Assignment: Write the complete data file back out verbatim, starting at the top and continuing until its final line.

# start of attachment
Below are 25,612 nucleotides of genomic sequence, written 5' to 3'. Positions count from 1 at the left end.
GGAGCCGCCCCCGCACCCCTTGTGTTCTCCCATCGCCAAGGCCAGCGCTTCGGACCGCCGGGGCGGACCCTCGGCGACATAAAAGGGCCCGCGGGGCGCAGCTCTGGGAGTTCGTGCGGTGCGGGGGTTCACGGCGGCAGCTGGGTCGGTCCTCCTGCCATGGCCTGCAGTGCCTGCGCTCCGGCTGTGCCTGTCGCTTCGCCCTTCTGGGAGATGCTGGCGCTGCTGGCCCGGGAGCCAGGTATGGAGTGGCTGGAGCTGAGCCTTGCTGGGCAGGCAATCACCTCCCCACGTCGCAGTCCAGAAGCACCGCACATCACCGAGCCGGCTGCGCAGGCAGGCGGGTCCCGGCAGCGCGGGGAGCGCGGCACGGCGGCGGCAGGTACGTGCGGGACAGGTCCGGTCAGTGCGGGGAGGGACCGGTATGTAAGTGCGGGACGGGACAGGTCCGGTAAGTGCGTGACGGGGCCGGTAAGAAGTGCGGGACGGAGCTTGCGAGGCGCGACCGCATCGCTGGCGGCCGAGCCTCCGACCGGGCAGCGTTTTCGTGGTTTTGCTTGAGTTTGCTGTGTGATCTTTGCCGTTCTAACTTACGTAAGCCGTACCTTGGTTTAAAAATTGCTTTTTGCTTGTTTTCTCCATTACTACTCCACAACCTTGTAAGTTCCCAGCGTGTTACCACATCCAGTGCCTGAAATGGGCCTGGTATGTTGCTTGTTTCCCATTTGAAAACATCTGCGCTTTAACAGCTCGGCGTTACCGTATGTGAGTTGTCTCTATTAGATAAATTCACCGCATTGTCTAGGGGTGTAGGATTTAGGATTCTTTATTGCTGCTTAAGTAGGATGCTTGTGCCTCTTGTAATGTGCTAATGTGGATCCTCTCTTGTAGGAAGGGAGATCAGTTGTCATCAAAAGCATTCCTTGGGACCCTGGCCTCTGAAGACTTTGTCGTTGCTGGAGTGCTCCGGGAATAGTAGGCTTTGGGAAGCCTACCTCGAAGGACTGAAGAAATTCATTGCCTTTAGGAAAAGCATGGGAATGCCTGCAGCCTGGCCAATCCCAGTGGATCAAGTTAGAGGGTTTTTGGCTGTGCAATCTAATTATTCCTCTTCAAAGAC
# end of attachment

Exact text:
Below are 25,612 nucleotides of genomic sequence, written 5' to 3'. Positions count from 1 at the left end.
GGAGCCGCCCCCGCACCCCTTGTGTTCTCCCATCGCCAAGGCCAGCGCTTCGGACCGCCGGGGCGGACCCTCGGCGACATAAAAGGGCCCGCGGGGCGCAGCTCTGGGAGTTCGTGCGGTGCGGGGGTTCACGGCGGCAGCTGGGTCGGTCCTCCTGCCATGGCCTGCAGTGCCTGCGCTCCGGCTGTGCCTGTCGCTTCGCCCTTCTGGGAGATGCTGGCGCTGCTGGCCCGGGAGCCAGGTATGGAGTGGCTGGAGCTGAGCCTTGCTGGGCAGGCAATCACCTCCCCACGTCGCAGTCCAGAAGCACCGCACATCACCGAGCCGGCTGCGCAGGCAGGCGGGTCCCGGCAGCGCGGGGAGCGCGGCACGGCGGCGGCAGGTACGTGCGGGACAGGTCCGGTCAGTGCGGGGAGGGACCGGTATGTAAGTGCGGGACGGGACAGGTCCGGTAAGTGCGTGACGGGGCCGGTAAGAAGTGCGGGACGGAGCTTGCGAGGCGCGACCGCATCGCTGGCGGCCGAGCCTCCGACCGGGCAGCGTTTTCGTGGTTTTGCTTGAGTTTGCTGTGTGATCTTTGCCGTTCTAACTTACGTAAGCCGTACCTTGGTTTAAAAATTGCTTTTTGCTTGTTTTCTCCATTACTACTCCACAACCTTGTAAGTTCCCAGCGTGTTACCACATCCAGTGCCTGAAATGGGCCTGGTATGTTGCTTGTTTCCCATTTGAAAACATCTGCGCTTTAACAGCTCGGCGTTACCGTATGTGAGTTGTCTCTATTAGATAAATTCACCGCATTGTCTAGGGGTGTAGGATTTAGGATTCTTTATTGCTGCTTAAGTAGGATGCTTGTGCCTCTTGTAATGTGCTAATGTGGATCCTCTCTTGTAGGAAGGGAGATCAGTTGTCATCAAAAGCATTCCTTGGGACCCTGGCCTCTGAAGACTTTGTCGTTGCTGGAGTGCTCCGGGAATAGTAGGCTTTGGGAAGCCTACCTCGAAGGACTGAAGAAATTCATTGCCTTTAGGAAAAGCATGGGAATGCCTGCAGCCTGGCCAATCCCAGTGGATCAAGTTAGAGGGTTTTTGGCTGTGCAATCTAATTATTCCTCTTCAAAGAC